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  • Autori: Albanese, N.; DI CARA, G.; Musso, R.; Cancemi, P.; Costantini, F.; Marabeti, M.; Filippi, I.; Carraro, F.; Pucci, I.
  • Anno di pubblicazione: 2010
  • Tipologia: Proceedings (TIPOLOGIA NON ATTIVA)
  • Parole Chiave: hypoxia
  • OA Link:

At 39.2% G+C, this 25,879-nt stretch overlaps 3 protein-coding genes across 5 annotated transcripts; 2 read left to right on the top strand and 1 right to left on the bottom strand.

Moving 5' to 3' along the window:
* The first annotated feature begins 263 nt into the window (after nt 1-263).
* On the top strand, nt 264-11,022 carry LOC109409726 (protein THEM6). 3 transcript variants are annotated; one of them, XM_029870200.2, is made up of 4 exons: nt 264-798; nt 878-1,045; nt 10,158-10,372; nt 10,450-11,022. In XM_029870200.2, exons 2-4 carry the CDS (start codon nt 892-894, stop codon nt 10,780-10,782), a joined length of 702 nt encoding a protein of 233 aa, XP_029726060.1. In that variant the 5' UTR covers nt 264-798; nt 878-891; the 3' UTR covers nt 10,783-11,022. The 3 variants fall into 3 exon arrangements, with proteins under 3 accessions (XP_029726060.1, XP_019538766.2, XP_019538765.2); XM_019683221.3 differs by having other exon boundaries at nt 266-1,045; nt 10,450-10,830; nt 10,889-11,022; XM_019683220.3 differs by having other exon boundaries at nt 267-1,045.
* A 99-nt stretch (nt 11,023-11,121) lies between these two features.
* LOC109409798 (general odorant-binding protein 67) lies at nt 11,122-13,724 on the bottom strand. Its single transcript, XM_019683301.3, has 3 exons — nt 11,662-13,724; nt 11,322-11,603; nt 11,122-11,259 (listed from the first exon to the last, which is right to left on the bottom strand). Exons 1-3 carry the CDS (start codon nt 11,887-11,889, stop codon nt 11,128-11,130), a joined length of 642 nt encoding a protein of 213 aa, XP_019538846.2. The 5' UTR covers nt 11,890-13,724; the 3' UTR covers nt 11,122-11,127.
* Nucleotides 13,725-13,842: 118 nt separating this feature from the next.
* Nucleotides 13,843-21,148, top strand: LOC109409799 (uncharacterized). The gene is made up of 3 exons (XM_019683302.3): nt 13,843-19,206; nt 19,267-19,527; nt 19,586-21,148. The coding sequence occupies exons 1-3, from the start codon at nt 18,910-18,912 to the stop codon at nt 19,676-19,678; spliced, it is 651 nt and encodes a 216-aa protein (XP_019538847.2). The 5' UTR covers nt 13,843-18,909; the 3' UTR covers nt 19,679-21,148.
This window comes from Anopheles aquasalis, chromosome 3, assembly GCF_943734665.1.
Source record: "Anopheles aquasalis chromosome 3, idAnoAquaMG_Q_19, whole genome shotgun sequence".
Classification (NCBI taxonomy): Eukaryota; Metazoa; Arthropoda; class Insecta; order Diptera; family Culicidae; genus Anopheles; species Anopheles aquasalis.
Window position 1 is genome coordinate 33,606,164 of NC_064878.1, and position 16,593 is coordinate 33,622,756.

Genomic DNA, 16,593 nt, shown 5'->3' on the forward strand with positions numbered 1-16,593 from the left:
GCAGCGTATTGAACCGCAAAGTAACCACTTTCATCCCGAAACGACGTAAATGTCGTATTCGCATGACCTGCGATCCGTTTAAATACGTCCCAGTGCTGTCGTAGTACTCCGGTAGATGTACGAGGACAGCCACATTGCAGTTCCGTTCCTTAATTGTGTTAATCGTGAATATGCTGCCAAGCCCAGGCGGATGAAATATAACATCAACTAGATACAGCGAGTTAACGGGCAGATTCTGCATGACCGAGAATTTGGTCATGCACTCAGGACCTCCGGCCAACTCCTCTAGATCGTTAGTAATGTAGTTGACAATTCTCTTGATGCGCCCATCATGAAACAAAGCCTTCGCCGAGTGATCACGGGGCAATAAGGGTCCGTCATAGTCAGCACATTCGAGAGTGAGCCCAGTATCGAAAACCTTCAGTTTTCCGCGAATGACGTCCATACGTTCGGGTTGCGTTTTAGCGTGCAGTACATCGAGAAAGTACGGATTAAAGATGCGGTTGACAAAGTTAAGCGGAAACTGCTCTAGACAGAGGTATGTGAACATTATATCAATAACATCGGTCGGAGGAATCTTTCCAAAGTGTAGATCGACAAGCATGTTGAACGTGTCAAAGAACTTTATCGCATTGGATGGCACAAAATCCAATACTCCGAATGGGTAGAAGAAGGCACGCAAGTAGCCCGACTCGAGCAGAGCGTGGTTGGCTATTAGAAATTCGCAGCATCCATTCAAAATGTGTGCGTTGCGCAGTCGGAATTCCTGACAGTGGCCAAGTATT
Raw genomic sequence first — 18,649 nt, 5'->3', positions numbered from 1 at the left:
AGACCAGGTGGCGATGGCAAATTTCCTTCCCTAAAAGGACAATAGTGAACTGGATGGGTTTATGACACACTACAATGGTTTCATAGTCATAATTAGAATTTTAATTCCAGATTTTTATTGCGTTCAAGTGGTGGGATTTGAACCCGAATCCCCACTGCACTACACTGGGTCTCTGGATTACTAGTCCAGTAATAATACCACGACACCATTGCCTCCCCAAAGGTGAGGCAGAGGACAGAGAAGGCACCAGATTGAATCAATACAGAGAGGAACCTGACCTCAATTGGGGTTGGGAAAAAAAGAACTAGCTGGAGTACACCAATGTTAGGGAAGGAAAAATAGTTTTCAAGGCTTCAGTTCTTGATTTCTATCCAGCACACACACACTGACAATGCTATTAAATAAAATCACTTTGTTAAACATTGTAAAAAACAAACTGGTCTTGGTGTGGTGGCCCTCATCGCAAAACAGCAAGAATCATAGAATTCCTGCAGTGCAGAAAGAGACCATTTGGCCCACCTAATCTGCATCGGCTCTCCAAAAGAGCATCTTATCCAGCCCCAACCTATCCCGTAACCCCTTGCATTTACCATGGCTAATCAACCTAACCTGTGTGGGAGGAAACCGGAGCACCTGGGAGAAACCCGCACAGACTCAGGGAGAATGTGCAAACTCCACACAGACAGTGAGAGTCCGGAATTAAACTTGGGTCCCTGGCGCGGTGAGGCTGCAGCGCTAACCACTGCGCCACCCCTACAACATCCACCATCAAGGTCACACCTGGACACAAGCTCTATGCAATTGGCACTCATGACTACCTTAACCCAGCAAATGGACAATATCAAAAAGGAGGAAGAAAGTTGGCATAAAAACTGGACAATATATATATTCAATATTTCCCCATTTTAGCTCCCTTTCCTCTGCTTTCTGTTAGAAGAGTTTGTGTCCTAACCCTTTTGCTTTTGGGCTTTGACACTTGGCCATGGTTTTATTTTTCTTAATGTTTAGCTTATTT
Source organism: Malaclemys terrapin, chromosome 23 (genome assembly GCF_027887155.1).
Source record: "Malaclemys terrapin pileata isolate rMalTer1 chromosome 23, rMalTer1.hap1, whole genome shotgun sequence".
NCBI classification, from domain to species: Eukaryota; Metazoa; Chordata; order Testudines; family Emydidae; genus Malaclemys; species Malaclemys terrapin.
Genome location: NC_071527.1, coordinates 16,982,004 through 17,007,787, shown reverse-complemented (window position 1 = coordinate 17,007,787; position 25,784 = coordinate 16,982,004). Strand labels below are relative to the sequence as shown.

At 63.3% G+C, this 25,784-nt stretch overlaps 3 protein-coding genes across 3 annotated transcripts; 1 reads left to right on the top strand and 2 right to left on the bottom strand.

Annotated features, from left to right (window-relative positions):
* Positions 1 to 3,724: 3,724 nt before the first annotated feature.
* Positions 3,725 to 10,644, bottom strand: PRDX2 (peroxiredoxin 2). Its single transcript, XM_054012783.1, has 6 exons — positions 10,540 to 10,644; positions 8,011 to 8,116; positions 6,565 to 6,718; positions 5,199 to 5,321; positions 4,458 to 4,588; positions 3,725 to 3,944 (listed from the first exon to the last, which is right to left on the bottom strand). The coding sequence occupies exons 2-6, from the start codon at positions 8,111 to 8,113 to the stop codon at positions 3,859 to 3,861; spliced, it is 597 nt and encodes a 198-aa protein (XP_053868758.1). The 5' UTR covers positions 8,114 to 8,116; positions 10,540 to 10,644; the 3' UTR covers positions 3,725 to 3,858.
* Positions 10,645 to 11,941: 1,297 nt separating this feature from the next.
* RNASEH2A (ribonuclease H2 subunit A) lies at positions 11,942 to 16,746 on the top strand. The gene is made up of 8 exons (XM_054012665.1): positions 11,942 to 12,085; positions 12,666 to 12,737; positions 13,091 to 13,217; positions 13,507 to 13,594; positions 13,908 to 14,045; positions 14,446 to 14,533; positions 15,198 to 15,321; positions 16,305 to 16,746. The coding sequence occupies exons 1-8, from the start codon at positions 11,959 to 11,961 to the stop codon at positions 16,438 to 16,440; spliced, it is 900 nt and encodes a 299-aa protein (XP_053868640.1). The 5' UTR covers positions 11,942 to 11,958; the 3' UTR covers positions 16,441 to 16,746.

influences emanating from the tissue microenvironment, such as cell-cell and cell-matrix interactions and other local pathophysiologic conditions as hypoxia. However the hypoxic effect may be different according to the cell conditions. For example, the low concentration of tissue oxygen (pO2 <7 mmHg) may exert anti-proliferative effects on normal cells and may induce differentiation or apoptosis and necrosis. On the other contrary, tumour cells likely react to hypoxic stress with an adaptive process through modification of gene expression that may confer an aggressive phenotype to cells, promoting their local and distant spread [1]. In general it is believed that hypoxic microenvironments in tumors contribute to cancer progression, which in turn may alter metabolism, growth, and therapeutic responsiveness. The aim of present research was to study in a broad proteomic context the effects exerted by hypoxic conditions on the 8701-BC breast cancer cells compared with HB2 immortalized normal mammary epithelial cells. These cell lines have been extensively characterized, also for their proteomic profiles [2, 3]. For this purpose, cells were grown at low oxygen content (pO2 2%) and examined in parallel with normoxic cells (pO2 20%). To determine global protein pattern changes during hypoxia, we used the Immobilin/2DIPG electrophoresis system and we gave them identity by several methods, as previously reported [3]. Using the silver stain method, we were able to resolve about 1000 proteins from both normoxic and hypoxic samples. Present results have shown that the hypoxic condition exerted different effects on the two cell lines. Normal mammary epithelial cells displayed a generalized down regulation of the protein pool detectable on the proteomic map, including the significant class of apoptosis inhibitor, with the exception of the glycolytic enzymes that showed increased expression level. Conversely, the protein complement detectable in the 8701-BC breast cancer cells was not altered significantly by the hypoxia, except for the class of cytoskeletal proteins that showed highly modulated expression patterns. These results suggest that while the non-tumoral cells are very responsive to the hypoxia, the neoplastic cells, isolated from an advanced malignant breast cancer, were already basically adapted to anaerobic metabolism, but still responsive for other cellular activities, like cell motility which may contribute in directing the neoplastic cells towards a still more aggressive phenotype.